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ticular race of mankind to which it belongs. As the State is in the individual, as really as the individual is in the State, so the nation is in the individual, as really as the individual is in the nation. By virtue of a political nature and element in his constitution, the individual contains the groundwork and inward reality of the commonwealth of which he is outwardly a member; and by virtue of a national and idiomatic element in his mind, the individual contains the groundwork and inward reality of the nation of which he is outwardly a member. In neither case could any conceivable heightening of the merely and strictly individual, possibly produce the national. No degree, however intense, of private and individual feeling could possibly produce patriotism. Private interest and private feeling spring out of the individual in the man, and public interest and public feeling spring out of the State in the man. Both natures co-exist in one subject, in harmony when human nature is in a normal condition, and in antagonism when it is not; but each has its distinct characteristics, and forms the basis of a distinct activity. These remarks hold true in relation to literature, as well as politics. In respect, therefore, to culture and to authorship, the national is, or should be, in the individual. While the individual opens his mind and heart to all that is true and genial in the productions of foreign minds, he should retain his own nationality in its most independent and determined form. The Englishman should think like an Englishman, and compose like an Englishman. Now the thoughtful and ever repeated perusal of such products of the great English minds as have been specified above, contributes to strengthen and develop that which is national and idiomatic in the individual intellect. And in the present influx of foreign literature, of foreign modes of thought and expression, the conservative influence of these great English masters and models should be felt more than ever. It is only by a more profound acquaintance with these, that the good elements in other literatures and other national minds can be assimilated, and the bad rejected. An ardent attention to French literature, for example, would induce an excessive materialism, and an ardent attention to German literature a hyper-spiritualism, in the English mind and literature, if each were not counteracted by the sober sense and calm reason of our own thinkers. The influence of German literature upon the student, in this connection, merits a moment's consideration. At this late day, no respectable scholar will deny that this literature ranks among the very first, as a source of knowledge and an instrument of culture. Probably none exerts a more profound inflence upon the stuff and substance of literature, upon thought itself, than this. Eminently speculative and thoughtful, it seizes with a strong grasp upon the laws of thought, and habits of thought, and style of thought, and exerts a wonderfully modifying, moulding, and internally revolutionizing power. But it cannot safely be made the principal instrument of education. It must be kept in check and subordination by others. Its strong spiritualizing tendency must be counteracted by opposite tendencies; and this in order that this very spiritualizing tendency itself may do its best work. For this bias, if left to run on indefinitely, results, as the history of some of the most interesting schools of philosophy and literature shows, in the sheerest and merest materialism. Any tendency if excessive, annihilates itself by turning into its own contrary. And the Englishman, especially, is liable to this result. If his large round-about sense and sober reason, are once over-mastered by the tendency and influence in question, he becomes the most ultra of spiritualists. The wines and luxury of the south of Europe entering into the strong and coarse nature of the northern tribes, generated an intoxication and a debauch, at which the Southron himself stood aghast. When Caliban feels the fumes, the drunkenness is absolute. In furnishing a proper counteraction to this tendency, and to all other foreign tendencies, and thus preserving the true nationality of the scholar, the works in question are invaluable and indispensable. They are by no means destitute of speculation, but they are remarkable for their sobriety and sense. Even when they verge strongly in the direction of materialism, they are valuable aids; especially in the reference now under consideration. Take, for example, the treatise of Locke on the Conduct of the Understanding, the best tract yet written upon education. It is less a model product of the English mind, than some others in the list, because it sprang from a root that had too strong a tang of earth; because it grew out of an extravagantly sensuous system of philosophy, and a culture corresponding thereto. But it furnishes a most excellent and efficacious corrective to a wan and bloodless hyper-spirituality. If the Englishman or Anglo-American has weakened himself by too much dreaming over such interesting, but, after all, essentially feeble products, as those of the German Novalis, or the French Chateaubriand and Lamartine, or the English Tennyson, let him transfuse into his veins the blood of John Locke. If he has become thin and pale in the process, let him feed upon the pulp and brawn of as masculine a mind as ever lived. The preservation of nationality, in all respects and relations, is of the highest importance in this age of the world, when the ease, and frequency, and intimacy, of intercommunication, are erasing some lines that ought to be scored still more deeply rather than obliterated. The extinction of nationality, like the extinction of individuality, would be the death of all the great interests of the human race. The confusion of tongues, and the origination of many languages, though primarily a curse, yet like the curse of labor, brings many blessings in its train. The formation of nations and of languages has unquestionably contributed to a more profound and exhaustive development of the fallen human soul, than could have been attained without it. And the further progress of the race in art, in science, in literature, in philosophy, and in religion, is dependent upon the preservation, and the quickening collision, of this variety in unity. The moment a mind loses its nationality, it loses its charm and power for other minds; even for that other mind in which it has servilely sunk its own nationality. By this thoughtful and prolonged perusal of the products of the master-minds of the literature, the student will preserve and strengthen what is national and idiomatic in his mental structure, while at the same time he will more genially appreciate, and heartily relish, what is national and idiomatic in other literatures. And, what is not less important, he will be storing his mind with the best sense and reason of the nation to which he belongs; he will be planting the seeds and germs of all noble and ennobling truths, thereby preparing himself to be an original and influential thinker and author in his own day and generation. For the words of Chaucer are as true now as ever:Out of the oldo fieldes, as men saithB,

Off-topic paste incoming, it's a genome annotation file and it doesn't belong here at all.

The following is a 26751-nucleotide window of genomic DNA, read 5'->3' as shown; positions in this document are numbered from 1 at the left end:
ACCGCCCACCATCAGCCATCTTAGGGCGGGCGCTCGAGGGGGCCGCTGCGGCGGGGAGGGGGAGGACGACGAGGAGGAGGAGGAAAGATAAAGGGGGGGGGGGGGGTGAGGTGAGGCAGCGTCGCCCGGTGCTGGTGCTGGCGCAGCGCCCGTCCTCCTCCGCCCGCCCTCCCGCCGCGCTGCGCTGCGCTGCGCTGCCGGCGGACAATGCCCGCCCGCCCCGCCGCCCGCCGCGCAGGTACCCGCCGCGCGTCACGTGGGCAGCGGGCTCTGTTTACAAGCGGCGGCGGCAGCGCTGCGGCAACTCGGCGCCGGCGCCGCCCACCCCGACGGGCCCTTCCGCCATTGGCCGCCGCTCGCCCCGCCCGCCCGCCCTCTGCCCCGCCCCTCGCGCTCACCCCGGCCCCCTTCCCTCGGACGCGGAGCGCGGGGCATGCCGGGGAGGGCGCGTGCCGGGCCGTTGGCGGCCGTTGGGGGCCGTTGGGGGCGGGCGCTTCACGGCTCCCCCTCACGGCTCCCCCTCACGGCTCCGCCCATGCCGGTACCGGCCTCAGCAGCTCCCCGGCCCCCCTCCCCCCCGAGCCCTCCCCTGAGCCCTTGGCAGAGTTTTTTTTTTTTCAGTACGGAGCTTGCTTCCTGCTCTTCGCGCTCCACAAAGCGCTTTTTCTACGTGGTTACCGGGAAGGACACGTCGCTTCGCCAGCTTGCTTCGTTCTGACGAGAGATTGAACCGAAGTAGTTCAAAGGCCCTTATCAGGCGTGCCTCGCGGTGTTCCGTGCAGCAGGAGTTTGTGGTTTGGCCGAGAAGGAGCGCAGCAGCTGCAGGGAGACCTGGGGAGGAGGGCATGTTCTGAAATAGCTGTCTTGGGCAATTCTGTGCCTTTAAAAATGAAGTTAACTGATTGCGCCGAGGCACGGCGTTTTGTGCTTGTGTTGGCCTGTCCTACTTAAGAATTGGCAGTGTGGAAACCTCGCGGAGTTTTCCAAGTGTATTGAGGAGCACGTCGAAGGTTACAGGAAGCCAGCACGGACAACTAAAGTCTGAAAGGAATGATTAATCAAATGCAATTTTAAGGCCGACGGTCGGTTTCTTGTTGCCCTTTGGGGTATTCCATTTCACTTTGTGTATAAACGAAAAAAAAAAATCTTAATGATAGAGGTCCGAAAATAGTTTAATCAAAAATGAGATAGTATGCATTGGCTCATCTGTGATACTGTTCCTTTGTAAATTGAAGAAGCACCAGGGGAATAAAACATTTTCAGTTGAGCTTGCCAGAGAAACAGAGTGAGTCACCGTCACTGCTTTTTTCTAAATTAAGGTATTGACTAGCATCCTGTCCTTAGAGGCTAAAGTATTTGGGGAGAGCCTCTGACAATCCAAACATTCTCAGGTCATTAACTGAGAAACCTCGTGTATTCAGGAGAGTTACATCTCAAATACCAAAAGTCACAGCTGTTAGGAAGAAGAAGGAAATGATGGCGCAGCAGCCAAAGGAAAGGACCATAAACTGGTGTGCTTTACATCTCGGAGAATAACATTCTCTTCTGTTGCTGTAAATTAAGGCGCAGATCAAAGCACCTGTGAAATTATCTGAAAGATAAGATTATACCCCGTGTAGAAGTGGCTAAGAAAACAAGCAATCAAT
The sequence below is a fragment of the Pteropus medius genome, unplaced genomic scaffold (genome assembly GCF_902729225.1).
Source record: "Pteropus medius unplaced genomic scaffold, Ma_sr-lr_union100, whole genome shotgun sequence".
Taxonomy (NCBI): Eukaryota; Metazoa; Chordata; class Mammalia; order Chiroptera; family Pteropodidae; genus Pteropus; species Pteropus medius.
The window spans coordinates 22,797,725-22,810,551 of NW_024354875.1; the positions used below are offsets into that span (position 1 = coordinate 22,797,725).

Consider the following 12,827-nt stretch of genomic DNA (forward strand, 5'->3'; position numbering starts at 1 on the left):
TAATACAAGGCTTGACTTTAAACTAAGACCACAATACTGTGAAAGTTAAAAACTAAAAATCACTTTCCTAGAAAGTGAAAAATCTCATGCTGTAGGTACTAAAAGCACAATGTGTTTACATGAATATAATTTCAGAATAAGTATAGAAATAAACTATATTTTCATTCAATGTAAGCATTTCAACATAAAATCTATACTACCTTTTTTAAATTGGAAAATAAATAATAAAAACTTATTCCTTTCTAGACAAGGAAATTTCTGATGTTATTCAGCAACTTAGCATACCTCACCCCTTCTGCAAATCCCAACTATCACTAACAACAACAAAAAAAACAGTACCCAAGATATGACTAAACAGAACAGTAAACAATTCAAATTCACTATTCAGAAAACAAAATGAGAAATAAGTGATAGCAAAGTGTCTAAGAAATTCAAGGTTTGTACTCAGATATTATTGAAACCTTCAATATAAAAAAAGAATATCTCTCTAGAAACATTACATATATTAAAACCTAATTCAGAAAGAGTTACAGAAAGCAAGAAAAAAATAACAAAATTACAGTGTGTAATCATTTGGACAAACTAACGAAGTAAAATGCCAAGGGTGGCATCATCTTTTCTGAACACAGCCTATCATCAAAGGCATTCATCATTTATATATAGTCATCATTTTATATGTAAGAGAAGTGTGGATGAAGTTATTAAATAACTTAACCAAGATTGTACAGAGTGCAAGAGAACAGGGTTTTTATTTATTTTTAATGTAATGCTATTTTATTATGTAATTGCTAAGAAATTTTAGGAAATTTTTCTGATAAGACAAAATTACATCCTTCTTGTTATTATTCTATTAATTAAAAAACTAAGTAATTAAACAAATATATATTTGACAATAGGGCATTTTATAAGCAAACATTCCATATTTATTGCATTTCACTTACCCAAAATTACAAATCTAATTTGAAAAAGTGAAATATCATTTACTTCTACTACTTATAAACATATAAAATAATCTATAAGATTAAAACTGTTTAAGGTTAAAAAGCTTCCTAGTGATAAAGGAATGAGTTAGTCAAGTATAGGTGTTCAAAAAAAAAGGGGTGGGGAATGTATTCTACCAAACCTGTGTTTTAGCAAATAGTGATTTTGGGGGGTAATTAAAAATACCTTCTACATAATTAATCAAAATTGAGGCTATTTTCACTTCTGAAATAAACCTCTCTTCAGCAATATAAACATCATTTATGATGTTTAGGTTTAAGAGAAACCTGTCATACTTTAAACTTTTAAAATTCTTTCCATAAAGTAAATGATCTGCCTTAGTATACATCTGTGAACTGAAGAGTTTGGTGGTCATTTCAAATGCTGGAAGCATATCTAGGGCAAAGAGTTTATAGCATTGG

Cometh all this ncwe corn fro yere to yere;And out of olde bookes, in good faithc, Cometh all this newe science, that men lcre.1